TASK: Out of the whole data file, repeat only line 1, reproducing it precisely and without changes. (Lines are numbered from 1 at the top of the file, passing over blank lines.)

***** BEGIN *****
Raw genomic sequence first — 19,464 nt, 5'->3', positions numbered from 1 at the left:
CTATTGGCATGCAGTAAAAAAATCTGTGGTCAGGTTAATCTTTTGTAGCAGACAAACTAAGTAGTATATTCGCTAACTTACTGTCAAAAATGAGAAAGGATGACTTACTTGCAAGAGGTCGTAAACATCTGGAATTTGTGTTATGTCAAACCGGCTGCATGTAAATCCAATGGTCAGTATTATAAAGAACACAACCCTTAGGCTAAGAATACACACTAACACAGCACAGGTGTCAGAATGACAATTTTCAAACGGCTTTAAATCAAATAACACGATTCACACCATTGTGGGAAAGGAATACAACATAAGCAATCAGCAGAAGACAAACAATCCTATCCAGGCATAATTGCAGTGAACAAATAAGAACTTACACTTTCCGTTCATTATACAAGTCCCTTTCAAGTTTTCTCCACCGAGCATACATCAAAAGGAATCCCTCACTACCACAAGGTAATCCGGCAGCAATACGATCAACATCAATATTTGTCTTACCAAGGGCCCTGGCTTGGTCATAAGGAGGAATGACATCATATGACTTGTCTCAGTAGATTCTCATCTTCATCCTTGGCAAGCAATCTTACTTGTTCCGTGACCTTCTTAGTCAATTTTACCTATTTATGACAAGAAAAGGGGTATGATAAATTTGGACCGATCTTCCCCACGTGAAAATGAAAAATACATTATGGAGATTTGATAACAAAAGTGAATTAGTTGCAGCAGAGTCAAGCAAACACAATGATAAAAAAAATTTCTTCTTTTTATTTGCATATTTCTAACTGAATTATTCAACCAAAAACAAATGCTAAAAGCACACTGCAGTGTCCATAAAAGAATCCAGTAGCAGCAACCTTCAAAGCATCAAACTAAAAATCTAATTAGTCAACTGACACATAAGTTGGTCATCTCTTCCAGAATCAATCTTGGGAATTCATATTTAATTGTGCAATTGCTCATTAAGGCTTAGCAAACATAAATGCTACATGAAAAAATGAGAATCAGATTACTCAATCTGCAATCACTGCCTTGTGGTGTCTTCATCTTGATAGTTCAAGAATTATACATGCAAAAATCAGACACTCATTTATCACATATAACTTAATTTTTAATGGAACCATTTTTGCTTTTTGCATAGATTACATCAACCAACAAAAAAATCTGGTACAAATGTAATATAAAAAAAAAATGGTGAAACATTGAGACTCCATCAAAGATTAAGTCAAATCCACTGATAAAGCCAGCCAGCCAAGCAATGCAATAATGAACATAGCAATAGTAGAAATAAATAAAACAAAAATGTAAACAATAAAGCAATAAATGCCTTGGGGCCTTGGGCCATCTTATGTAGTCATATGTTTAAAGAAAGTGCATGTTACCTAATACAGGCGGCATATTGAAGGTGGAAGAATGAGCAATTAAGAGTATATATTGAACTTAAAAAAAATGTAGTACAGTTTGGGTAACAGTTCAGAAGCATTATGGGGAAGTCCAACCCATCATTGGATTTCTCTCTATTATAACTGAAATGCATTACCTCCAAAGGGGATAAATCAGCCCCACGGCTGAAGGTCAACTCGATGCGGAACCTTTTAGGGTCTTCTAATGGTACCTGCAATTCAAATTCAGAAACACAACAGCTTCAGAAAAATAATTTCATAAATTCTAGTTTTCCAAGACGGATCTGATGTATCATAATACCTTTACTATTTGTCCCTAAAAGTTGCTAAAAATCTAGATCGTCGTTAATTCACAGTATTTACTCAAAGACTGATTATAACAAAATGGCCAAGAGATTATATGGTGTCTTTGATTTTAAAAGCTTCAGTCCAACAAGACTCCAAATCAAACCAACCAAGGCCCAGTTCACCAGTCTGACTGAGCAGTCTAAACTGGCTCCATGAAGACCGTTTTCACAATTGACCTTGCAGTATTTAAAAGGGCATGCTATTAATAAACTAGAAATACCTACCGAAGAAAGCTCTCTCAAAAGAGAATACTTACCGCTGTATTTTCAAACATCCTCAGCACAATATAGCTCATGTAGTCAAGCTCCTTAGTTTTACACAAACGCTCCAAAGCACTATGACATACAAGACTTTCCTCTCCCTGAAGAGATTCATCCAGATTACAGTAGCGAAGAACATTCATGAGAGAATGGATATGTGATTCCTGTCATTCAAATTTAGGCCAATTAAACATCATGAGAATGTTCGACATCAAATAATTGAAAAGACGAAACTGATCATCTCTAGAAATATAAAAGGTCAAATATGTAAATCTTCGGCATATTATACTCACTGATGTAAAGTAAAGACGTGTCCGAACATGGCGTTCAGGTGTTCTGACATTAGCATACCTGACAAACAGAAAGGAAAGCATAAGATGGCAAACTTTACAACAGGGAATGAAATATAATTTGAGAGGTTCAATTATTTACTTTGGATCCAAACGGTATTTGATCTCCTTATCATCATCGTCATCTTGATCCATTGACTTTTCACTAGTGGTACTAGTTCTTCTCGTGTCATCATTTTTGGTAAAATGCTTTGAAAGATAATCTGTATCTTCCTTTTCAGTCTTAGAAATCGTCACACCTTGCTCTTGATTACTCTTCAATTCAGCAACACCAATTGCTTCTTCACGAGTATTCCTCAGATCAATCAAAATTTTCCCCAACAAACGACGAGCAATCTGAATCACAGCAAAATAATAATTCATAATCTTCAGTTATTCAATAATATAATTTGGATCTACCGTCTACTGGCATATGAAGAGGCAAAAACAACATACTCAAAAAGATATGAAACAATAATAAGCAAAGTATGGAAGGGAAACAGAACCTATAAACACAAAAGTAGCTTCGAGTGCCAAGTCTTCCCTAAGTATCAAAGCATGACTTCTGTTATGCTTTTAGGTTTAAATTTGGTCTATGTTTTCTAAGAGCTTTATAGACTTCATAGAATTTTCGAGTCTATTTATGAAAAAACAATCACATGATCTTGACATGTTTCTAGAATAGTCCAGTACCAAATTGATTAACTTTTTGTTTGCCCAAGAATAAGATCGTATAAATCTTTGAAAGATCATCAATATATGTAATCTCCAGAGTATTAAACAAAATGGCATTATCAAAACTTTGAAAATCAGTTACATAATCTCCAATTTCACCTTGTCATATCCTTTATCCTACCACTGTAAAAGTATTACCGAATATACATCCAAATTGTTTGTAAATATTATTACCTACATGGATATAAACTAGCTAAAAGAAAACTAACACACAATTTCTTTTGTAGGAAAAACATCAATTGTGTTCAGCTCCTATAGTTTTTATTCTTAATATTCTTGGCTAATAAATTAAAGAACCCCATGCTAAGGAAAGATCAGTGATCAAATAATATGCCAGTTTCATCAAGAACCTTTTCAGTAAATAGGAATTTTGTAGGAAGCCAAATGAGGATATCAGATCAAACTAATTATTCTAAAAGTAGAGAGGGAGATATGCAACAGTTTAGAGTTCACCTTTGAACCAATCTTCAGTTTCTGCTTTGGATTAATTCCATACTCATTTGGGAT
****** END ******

Raw genomic sequence first — 19,464 nt, 5'->3', positions numbered from 1 at the left: